Added by Geoff Sauer on Oct 31, 2005.
Average rating: 1970.20/5.00 (n=25, std dev: 5817.92)

The traditional design of presentation slides calls for a phrase headline supported by a bulleted list. Recently, many critics have challenged the effectiveness of this design. This article argues for a significantly different design that offers numerous advantages in most communication contexts but that is particularly well suited to technical presentations. Originating at Lawrence Livermore National Laboratory and refined in more than 400 critique sessions at Virginia Tech, this alternative design is characterized by a succinct sentence headline supported by visual evidence. What distinguishes this design from other visual -evidence designs are its specific layout and typography guidelines, which were chosen to make the communication efficient, memorable, and persuasive. Although more difficult to construct than the traditional design, the alternative design shows much promise as a more effective means of conveying technical information to various audiences. This article outlines the key advantages and challenges of using this design, and concludes by assessing attempts to disseminate this design through lectures, workshops, and the Web.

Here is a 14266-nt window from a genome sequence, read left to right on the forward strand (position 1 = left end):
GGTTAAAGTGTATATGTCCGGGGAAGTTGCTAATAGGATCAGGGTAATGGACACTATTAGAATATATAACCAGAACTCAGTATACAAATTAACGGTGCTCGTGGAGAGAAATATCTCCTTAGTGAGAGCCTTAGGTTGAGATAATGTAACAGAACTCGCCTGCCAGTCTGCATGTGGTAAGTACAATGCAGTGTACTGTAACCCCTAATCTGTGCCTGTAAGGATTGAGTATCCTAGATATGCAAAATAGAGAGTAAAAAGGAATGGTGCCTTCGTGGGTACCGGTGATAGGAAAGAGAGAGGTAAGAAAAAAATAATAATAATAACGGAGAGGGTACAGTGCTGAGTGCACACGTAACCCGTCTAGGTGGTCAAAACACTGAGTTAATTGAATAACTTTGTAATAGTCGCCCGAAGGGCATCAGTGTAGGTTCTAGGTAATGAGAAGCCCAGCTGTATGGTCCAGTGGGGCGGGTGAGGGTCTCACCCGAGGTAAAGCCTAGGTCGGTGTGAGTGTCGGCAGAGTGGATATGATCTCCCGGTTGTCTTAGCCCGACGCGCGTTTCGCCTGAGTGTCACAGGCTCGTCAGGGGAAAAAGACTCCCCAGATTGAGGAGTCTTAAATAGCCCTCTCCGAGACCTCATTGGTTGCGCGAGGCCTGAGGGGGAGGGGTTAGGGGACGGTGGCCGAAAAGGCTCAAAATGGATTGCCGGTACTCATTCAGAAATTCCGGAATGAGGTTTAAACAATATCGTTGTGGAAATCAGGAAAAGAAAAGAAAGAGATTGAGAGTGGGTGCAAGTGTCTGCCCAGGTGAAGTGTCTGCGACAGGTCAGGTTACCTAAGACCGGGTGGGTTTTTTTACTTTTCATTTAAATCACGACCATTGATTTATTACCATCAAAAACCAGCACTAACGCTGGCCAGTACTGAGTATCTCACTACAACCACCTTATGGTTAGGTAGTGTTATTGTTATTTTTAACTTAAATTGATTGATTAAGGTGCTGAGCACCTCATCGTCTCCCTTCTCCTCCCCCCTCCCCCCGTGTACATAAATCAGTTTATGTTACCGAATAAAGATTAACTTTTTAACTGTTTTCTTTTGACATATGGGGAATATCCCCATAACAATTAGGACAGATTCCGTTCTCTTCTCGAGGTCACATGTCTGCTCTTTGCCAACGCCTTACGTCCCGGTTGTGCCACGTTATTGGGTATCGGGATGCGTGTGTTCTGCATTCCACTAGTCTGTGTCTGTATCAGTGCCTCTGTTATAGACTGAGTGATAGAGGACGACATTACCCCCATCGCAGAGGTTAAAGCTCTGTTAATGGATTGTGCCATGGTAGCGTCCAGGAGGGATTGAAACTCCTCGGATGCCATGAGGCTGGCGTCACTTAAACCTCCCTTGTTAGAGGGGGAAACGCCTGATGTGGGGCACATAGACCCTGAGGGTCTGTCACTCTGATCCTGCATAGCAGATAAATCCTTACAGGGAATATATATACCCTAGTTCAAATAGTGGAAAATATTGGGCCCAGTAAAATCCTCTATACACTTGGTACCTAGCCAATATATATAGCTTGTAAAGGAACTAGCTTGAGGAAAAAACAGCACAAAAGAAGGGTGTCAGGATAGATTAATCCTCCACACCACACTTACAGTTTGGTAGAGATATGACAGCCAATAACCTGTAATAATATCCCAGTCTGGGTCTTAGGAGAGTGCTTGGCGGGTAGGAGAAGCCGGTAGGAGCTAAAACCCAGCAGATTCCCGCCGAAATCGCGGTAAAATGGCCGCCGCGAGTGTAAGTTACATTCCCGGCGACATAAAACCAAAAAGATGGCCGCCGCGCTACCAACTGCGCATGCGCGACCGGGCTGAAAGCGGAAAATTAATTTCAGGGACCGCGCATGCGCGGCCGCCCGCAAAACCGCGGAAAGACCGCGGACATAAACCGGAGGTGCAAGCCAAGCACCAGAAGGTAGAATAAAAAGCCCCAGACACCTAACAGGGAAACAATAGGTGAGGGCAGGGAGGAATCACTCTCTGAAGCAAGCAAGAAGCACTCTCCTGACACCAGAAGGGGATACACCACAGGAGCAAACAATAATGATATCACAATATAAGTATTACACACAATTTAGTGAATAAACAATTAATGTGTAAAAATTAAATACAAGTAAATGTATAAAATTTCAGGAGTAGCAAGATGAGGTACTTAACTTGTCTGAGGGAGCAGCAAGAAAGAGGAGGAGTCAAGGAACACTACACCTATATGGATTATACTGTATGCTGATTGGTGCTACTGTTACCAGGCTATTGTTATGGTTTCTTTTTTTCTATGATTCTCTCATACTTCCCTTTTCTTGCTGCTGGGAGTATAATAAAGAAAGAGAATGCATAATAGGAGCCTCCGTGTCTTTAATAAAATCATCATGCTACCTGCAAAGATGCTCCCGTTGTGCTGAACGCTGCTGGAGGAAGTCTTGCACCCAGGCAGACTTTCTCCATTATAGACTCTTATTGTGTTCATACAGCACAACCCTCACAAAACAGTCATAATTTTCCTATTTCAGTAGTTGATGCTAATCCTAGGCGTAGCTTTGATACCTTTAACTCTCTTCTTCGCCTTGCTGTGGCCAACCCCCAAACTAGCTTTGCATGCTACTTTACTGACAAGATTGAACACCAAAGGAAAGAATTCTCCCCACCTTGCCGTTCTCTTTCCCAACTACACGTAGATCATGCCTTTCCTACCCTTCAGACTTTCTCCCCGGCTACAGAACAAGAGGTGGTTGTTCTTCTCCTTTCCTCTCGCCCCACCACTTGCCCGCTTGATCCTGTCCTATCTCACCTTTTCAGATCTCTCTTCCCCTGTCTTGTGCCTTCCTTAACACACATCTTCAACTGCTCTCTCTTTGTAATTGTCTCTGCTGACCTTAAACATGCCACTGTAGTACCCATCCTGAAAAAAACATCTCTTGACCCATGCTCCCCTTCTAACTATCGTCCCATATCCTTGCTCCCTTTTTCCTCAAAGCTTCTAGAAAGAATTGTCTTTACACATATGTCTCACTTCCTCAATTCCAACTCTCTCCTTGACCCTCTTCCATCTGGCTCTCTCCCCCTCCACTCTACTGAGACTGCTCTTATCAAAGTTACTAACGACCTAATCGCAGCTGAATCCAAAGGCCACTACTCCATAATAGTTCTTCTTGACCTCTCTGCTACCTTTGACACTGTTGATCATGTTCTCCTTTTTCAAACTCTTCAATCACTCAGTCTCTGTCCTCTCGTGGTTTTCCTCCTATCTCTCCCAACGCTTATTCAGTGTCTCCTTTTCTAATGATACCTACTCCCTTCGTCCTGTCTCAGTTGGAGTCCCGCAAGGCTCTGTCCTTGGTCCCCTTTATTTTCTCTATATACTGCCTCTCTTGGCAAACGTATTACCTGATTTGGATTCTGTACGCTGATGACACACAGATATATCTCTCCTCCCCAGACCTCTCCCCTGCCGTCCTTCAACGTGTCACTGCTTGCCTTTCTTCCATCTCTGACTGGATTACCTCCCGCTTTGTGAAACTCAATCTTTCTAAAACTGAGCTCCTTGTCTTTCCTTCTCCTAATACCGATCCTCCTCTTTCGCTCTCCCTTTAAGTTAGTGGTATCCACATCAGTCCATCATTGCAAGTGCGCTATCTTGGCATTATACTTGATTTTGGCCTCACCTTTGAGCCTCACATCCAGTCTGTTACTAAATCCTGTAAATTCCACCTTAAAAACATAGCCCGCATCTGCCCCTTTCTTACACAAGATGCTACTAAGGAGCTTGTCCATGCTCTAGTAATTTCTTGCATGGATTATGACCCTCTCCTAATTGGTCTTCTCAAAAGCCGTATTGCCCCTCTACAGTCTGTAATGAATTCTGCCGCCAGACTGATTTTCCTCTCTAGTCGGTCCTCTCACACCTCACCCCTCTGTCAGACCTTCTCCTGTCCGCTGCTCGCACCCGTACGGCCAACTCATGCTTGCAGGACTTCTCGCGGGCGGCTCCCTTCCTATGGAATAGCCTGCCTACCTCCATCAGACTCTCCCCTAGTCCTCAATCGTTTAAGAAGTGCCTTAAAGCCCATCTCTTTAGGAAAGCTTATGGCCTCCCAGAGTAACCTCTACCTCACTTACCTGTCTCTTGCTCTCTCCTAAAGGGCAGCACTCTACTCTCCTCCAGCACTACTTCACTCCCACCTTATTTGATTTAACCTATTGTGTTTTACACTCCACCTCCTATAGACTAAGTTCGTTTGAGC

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Frank Vassell Citation to support many critics challenge..
The statement that "many critics have challenged the effectiveness of this design," was expected to have evidence of who the critics are. As a researcher I evaluate a statement's effectiveness by the references bearing on it. At least an indication that citation is available at a link so and so would suffice.
Sharon Excellent for Science Faculty
This article feature an easily-achievable model that faculty can follow to produce their own effective presentations. The Evidence-Assertion model promotes many practices to make slides easier to comprehend, including severely restricting text and using nice, large images to convey concepts. It's true the slides could be prettier, but the basic theory is sound, and following this model will help with student comprehension and knowledge retention.

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